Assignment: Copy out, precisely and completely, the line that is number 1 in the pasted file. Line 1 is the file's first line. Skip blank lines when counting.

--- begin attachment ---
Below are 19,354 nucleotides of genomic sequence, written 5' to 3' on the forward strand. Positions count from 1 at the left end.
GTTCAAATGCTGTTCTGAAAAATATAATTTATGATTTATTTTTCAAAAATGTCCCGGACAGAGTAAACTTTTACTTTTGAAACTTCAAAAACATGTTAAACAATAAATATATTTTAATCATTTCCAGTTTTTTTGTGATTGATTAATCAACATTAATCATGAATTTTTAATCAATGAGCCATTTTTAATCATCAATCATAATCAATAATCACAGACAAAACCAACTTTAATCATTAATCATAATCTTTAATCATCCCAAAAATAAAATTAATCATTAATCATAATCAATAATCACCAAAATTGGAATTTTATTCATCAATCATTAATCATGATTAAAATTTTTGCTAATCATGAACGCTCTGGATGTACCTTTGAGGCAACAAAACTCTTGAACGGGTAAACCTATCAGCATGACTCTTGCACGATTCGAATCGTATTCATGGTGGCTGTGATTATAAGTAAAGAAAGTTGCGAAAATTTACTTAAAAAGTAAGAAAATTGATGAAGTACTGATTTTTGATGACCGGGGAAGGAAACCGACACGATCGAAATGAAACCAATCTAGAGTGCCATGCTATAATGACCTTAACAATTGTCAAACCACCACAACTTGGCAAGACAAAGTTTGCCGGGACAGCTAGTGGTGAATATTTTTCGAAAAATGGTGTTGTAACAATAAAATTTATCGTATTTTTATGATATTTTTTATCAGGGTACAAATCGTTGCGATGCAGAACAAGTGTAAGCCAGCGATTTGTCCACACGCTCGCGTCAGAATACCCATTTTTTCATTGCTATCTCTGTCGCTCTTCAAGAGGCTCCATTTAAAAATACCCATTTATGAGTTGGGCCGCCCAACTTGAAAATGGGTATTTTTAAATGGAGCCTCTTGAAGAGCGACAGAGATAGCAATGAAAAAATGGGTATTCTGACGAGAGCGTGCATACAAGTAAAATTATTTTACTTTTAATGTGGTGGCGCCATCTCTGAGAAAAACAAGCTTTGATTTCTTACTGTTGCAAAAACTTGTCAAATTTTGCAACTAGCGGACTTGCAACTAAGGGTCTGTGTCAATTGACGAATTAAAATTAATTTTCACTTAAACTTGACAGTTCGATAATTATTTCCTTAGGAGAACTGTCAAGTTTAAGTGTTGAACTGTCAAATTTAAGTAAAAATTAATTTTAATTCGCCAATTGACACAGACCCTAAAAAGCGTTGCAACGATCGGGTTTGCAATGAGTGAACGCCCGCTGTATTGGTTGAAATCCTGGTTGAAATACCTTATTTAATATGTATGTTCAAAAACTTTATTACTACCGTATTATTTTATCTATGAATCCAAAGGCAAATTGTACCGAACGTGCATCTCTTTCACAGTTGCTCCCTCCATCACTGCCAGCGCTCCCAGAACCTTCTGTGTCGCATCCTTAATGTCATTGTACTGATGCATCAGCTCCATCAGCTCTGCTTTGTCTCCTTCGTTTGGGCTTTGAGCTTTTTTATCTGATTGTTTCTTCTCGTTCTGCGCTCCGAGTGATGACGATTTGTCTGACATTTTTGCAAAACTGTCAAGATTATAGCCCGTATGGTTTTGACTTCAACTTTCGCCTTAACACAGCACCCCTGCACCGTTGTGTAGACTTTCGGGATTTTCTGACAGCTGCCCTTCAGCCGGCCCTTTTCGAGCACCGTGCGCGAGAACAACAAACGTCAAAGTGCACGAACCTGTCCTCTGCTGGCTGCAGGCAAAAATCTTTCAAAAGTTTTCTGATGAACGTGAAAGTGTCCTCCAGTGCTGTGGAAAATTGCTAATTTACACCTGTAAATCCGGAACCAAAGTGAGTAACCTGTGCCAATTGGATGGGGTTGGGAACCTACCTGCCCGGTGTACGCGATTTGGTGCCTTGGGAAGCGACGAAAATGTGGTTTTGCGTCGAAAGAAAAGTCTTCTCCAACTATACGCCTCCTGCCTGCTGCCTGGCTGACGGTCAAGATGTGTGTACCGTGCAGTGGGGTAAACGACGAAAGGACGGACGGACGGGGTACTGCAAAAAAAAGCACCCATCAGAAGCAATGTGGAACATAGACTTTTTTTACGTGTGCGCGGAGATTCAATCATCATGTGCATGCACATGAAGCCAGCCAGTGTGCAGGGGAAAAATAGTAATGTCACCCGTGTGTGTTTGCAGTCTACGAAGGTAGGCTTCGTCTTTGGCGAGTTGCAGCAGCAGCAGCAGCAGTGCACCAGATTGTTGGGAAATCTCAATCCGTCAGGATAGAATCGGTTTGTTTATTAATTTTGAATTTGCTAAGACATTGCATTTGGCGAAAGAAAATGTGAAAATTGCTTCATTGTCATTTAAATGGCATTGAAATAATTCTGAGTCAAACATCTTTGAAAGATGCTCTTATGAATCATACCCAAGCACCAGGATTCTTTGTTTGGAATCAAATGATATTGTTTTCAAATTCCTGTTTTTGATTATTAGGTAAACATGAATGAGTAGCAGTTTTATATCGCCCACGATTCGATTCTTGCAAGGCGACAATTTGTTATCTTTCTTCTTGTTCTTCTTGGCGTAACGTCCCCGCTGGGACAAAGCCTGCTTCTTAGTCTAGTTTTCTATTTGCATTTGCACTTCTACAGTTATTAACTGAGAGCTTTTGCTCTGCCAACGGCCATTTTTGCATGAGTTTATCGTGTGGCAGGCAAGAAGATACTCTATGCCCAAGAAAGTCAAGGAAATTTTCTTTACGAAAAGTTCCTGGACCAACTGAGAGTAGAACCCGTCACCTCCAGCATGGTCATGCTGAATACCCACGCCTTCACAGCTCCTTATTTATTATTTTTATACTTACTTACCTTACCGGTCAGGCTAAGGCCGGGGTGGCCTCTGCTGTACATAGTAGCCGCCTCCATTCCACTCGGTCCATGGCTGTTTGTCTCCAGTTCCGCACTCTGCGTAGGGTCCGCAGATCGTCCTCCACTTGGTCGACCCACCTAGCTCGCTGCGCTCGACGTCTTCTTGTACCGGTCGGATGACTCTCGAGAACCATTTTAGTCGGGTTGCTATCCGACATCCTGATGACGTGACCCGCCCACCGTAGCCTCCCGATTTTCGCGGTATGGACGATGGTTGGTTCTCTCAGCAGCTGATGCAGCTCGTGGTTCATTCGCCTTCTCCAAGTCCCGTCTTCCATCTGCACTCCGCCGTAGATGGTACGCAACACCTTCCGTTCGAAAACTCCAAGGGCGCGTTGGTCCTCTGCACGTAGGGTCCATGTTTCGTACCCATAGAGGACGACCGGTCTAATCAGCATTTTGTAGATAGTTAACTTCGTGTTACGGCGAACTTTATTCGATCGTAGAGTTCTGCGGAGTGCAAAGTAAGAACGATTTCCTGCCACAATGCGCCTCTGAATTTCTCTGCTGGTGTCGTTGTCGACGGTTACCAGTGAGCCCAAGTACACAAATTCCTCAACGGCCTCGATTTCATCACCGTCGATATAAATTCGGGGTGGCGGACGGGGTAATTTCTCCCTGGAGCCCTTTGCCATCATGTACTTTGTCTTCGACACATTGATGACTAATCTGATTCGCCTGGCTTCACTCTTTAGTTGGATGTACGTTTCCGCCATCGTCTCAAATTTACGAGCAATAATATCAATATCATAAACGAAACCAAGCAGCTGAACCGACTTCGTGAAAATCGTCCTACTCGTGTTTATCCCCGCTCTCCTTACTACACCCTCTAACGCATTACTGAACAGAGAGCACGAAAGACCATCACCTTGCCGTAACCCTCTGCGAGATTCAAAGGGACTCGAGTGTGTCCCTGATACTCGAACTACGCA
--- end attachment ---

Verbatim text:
Below are 19,354 nucleotides of genomic sequence, written 5' to 3' on the forward strand. Positions count from 1 at the left end.